When it starts to get chilly out and you come in from the cold, nothing hits the spot quite like soup. While we can go pick up a can of soup from our local grocery store, that’s not where it started!
Who Grew My Soup? by Tom Darbyshire tells the story of young Phineas Quinn and his questions about the vegetable soup his mom serves for lunch. Phin and magical Mr. Mattoo fly from farm to farm, learning about amazing vegetables and the farmers who grow them.
Let’s explore how some of these yummy foods got their start:
If you walk by a field of carrots, you probably wouldn’t even know what was growing! This is because carrots are root vegetables- the edible part we eat grows undergrown. Most carrots we see are orange, but some carrots are red, purple, yellow or white.
Fun Fact: “Baby carrots” are not actually young carrots, but are made from full grown carrots. Carrots are cut and peeled to the desired size to become those baby carrots that are a lunchtime favorite.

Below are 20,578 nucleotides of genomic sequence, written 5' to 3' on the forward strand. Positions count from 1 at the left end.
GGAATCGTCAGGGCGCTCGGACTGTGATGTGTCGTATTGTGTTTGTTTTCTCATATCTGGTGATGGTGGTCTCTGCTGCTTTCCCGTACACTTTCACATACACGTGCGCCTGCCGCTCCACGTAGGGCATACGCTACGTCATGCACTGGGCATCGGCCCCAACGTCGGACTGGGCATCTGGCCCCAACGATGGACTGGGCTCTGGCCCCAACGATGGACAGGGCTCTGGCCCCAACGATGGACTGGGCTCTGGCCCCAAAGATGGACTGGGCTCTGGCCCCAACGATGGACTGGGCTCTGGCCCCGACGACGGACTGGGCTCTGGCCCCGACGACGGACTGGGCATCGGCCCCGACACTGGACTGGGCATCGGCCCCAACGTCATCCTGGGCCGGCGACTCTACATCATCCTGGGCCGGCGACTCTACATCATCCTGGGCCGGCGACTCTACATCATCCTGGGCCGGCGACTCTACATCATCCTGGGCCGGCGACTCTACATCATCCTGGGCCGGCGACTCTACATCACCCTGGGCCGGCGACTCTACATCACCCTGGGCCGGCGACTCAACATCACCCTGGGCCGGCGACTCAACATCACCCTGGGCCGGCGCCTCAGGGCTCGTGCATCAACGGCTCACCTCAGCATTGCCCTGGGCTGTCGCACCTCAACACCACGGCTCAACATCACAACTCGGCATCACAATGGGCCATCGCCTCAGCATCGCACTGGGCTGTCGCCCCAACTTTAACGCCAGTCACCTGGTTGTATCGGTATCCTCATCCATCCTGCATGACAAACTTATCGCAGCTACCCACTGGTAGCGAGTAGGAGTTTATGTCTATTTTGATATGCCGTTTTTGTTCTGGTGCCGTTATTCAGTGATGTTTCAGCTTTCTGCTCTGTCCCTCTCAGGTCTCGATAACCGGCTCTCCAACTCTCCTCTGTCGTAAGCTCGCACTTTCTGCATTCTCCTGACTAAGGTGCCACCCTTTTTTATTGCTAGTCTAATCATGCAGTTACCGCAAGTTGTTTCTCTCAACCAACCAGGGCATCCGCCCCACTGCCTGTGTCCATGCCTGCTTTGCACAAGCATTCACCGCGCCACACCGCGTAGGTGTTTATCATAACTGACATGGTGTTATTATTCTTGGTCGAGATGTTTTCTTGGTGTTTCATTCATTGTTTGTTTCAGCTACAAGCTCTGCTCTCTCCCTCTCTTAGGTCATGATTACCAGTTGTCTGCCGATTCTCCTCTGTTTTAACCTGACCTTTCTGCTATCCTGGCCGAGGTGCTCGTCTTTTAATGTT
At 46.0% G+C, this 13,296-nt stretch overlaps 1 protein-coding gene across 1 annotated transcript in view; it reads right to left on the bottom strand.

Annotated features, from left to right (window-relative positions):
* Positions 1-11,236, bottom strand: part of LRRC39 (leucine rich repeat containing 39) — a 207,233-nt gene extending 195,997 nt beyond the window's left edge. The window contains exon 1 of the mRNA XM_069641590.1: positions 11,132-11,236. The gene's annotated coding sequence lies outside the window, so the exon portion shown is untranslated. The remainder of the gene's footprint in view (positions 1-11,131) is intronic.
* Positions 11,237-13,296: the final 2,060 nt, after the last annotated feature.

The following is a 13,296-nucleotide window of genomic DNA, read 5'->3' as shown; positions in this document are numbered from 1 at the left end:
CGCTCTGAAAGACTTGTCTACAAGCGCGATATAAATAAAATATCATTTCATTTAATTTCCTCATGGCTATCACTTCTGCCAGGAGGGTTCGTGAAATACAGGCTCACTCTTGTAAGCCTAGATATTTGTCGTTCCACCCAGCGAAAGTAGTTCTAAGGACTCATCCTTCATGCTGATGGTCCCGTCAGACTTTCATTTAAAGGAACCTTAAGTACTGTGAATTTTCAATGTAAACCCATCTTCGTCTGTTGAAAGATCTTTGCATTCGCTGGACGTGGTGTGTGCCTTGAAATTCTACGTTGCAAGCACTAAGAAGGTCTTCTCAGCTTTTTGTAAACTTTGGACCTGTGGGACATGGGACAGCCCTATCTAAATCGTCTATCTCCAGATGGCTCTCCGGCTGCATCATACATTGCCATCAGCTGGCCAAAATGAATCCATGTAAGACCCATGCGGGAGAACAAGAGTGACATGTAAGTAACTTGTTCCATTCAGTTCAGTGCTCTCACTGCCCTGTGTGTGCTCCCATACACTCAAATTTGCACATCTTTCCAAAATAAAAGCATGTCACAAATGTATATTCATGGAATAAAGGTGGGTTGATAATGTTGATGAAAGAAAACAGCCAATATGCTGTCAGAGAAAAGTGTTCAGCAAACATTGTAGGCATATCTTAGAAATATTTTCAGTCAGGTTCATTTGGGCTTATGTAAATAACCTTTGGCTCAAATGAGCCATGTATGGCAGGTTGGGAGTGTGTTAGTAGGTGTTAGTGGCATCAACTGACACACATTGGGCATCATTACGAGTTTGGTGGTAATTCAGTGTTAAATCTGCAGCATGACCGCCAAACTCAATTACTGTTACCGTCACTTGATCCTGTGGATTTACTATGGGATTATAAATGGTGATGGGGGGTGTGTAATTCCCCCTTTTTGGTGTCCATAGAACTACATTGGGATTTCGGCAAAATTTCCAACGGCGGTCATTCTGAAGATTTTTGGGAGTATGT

Like carrots, onions are root vegetables because the onion bulb is grown underground. A bulb is a bud that grows below ground with overlapping leaves; small roots extend down into the soil and leaves sprout up above ground.
Worried about getting “onion breath”? Eating some fresh parsley can take care of that!
Juicy tomatoes begin as a little seedling. They then grow into a bush or vine, flowers form, the flowers are pollinated and the tomato we know and love begins to grow. Tomatoes come in all different kinds of sizes, varieties and colors.
Did you know? Tomatoes are technically a fruit! This is because they have seeds and develop from a flower. People just think of tomatoes as a vegetable due to the food prep and recipes they are used in.
Celery is often found in bunches at the grocery store, but like these other veggies it originally started on the farm! Like the other vegetable plants the celery plant has roots that grow underground and while all parts of the celery plant are edible, the most common part of the plant we eat is the stalk. The stalk is the bottom part of the leaf and grows above ground.
None of these vegetables would be possible without the hard work of farmers across the country. The hardworking men and women make sure we have delicious and nutritious veggies for things like soup!
Want to introduce agriculture in your classroom? Who Grew My Soup? is a perfect way to start! To get the class excited, watch this video from author Tom Darbyshire who explains just some of the hats a farmer wears on a daily basis. Explore some more hats farmers wear in this blog.
After reading the book, check out the Illinois Agriculture in the Classroom curriculum that goes along with the book.